Data Science with the Open Research Knowledge Graph

by Kamel Fadel and Markus Stocker

The Open Research Knowledge Graph (ORKG) team spends considerable thought and time in developing user-friendly approaches that support creating content, i.e. structured scholarly knowledge. This is indeed an important task. Another important task is to develop and demonstrate approaches that use content to enable data science, i.e. new research, with the ORKG.

We briefly present a recent effort that demonstrates how data from multiple ORKG comparisons can be integrated to learn something new.

Let’s start with the end product. Figure 1 visualizes the contagiousness and deadliness of SARS-CoV-2 relative to numerous other infectious diseases. The so-called “Microbe scope” was inspired by a The Guardian article on how Ebola compares to other infectious diseases, which also links the required (third-party) data. We map SARS-CoV-2 using data of two ORKG comparisons: SARS-CoV-2 basic reproduction number and case fatality rate. These comparisons tabulate relevant data extracted from the scholarly literature and are useful data sources for our little data science experiment.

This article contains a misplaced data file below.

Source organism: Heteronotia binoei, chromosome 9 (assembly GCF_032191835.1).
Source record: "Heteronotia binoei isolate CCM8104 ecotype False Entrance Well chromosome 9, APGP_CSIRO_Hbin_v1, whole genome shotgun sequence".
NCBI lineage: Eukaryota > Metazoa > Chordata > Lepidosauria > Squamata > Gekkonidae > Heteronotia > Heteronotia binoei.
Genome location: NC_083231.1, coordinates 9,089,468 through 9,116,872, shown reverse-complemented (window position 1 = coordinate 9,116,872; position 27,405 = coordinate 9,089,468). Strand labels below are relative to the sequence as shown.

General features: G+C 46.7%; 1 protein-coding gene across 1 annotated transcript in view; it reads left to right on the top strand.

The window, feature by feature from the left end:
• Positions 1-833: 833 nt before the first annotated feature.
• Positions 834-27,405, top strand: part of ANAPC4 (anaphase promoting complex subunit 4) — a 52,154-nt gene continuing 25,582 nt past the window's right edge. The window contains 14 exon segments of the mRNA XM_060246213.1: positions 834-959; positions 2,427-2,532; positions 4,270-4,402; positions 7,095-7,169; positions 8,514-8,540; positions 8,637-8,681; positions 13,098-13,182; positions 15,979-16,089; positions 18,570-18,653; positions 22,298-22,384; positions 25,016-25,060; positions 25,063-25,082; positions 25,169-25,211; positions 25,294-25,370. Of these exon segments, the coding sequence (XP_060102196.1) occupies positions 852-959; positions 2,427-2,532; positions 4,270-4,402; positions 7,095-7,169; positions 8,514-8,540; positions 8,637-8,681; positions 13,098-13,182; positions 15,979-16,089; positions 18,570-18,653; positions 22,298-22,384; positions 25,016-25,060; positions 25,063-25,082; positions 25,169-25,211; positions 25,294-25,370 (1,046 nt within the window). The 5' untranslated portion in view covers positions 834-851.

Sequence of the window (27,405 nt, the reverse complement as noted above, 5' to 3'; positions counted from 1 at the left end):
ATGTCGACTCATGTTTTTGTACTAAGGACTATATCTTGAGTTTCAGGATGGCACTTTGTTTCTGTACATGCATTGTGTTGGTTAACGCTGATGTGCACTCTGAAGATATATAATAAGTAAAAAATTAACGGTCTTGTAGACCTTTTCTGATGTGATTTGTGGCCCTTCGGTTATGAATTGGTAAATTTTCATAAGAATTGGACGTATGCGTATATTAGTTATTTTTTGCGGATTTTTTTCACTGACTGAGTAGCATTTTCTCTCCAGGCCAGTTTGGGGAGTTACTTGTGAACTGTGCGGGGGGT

Fig. 1: The contagiousness and deadliness of SARS-CoV-2 relative to other infectious diseases.

You may ask, the comparisons are great but how do you create this kind of visualization?

Easy.

The ORKG Python library supports reading ORKG content directly into native Python data structures (specifically, pandas DataFrame). This can be done with the following three lines of Python code

from orkg import ORKG
orkg = ORKG(host=’https://orkg.org/orkg‘,
       simcomp_host=’https://orkg.org/orkg/simcomp‘)
df = orkg.contributions.compare_dataframe(comparison_id='[…]‘)

Now you can manipulate the DataFrame df as needed. Since we have basic reproduction number and case fatality rate estimates in ORKG from dozens of papers, we first compute mean values and then use a plotting library to create the final visualization.

ORKG makes reuse of scholarly knowledge in downstream data science a lot easier. Communities can decide which essential scholarly knowledge should be published in machine actionable form with the ORKG and curate the published content to ensure it is current and of high quality so that the information we traditionally bury in text can be reused more easily. As such, ORKG is an important and timely step towards FAIR scholarly knowledge.

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Markus Stocker

Head of Knowledge Infrastructures research group